What’s for dinner? Depends—but Mark Bittman’s new cookbook covers just about all the bases.
A busy weeknight might call for an onion soup that gets fast flavor from Old Bay, or a 30-minute approximation of pho made with tea bags and five-spice powder. On leisurely weekends, you might be more inclined to break out the oxtail bones and toasted whole spices for the real-deal three-hour simmer.
You’ll find recipes for both ends of the spectrum in Bittman’s “Dinner for Everyone,” the latest from the acclaimed food writer and author of the award-winning “How to Cook Everything” series. The cookbook takes 100 iconic dishes—from macaroni and cheese to moussaka, pasta with seafood to rice and beans—and offers three interpretations of each: easy, vegan, and all-out.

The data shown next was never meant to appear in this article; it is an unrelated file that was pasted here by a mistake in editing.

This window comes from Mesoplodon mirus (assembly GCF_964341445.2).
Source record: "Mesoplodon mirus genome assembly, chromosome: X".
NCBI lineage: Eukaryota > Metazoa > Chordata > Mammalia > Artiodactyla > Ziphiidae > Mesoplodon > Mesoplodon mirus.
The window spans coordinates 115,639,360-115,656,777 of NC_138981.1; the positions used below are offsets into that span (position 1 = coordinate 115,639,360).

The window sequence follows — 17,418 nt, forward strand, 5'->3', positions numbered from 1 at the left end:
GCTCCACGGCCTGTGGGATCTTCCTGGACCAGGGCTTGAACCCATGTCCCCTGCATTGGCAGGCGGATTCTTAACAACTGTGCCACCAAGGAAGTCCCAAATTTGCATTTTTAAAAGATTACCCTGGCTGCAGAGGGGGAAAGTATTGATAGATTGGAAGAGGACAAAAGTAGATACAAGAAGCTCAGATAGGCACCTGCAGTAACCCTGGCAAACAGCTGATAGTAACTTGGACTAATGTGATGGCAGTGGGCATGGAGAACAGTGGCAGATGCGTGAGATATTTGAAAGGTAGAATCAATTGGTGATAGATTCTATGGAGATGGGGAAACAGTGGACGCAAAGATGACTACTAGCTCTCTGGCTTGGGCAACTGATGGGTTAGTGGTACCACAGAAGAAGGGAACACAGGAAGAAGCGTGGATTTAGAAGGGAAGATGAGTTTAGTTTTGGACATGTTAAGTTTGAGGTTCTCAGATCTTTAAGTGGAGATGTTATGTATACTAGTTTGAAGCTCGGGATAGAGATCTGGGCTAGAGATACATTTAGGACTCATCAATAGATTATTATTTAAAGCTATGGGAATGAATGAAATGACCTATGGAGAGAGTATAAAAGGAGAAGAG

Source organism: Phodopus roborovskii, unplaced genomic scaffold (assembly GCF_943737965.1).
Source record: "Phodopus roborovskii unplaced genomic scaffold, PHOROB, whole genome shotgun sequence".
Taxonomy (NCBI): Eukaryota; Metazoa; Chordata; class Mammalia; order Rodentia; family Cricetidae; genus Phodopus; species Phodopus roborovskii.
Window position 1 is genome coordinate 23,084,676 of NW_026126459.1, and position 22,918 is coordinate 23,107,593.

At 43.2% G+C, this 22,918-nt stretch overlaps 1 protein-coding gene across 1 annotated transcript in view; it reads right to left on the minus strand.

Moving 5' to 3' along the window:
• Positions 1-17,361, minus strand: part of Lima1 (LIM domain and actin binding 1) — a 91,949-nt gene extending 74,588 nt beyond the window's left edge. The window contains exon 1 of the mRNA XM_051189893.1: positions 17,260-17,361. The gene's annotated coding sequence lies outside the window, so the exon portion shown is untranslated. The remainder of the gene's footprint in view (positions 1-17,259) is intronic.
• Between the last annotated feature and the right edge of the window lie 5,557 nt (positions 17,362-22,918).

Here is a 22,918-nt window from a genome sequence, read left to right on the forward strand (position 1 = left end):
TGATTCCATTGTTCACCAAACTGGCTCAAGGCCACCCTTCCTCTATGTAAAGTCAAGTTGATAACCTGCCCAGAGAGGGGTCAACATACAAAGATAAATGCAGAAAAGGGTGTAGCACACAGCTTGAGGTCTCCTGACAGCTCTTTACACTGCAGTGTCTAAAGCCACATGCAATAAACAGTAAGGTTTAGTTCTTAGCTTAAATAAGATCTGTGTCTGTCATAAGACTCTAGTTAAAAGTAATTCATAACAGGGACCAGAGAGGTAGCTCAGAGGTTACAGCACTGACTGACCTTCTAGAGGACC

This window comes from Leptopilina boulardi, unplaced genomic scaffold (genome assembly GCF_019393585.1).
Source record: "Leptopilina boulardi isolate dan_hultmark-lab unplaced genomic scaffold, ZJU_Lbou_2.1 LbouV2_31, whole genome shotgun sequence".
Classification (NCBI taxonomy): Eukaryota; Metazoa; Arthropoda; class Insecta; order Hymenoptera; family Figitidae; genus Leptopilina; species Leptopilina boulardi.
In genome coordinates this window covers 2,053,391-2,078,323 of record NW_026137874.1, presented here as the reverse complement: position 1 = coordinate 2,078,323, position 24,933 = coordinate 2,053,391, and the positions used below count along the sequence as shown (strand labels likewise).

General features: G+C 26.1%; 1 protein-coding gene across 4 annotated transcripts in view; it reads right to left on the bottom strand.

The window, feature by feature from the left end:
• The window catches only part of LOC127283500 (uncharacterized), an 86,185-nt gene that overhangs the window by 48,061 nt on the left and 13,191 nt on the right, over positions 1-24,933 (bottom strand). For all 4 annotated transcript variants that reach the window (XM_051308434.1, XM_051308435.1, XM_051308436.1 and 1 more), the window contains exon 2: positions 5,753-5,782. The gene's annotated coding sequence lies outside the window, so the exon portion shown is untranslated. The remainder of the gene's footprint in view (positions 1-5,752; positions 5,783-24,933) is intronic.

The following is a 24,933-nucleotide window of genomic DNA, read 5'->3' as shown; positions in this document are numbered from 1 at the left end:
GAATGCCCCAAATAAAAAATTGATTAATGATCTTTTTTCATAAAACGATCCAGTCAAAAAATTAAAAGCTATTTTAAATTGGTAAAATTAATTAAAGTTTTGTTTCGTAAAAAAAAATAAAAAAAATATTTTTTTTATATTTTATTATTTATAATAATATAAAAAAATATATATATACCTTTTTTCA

“Easy” versions celebrate shortcuts that simplify, distilling complicated classics into weeknight possibilities. They get dinner on the table on the nights when you need it, fast. “Vegan” renditions are creative and accessible, accommodating—and encouraging—the consumption of more plant-based diets.
Their “all-out” counterparts, the most time-consuming and involved, are often truest to the original dish: “a throwback to when we had more time to transform simple ingredients into something special,” Bittman writes. Homemade egg noodles and traditional French cassoulet aren’t everyday fare, but they make for great weekend projects and special occasion meals for a crowd. They’re more about cooking “for pleasure,” Bittman writes, “which often means preparing food to share with others.”
His cookbook is a tribute to that time-honored pleasure of home cooking, but one that also addresses modern-day changes and challenges. In the end, he has one goal, regardless of the path taken to get there: “I want cooking dinner at home to make you happy.”
RECIPE: Cassoulet, Three Ways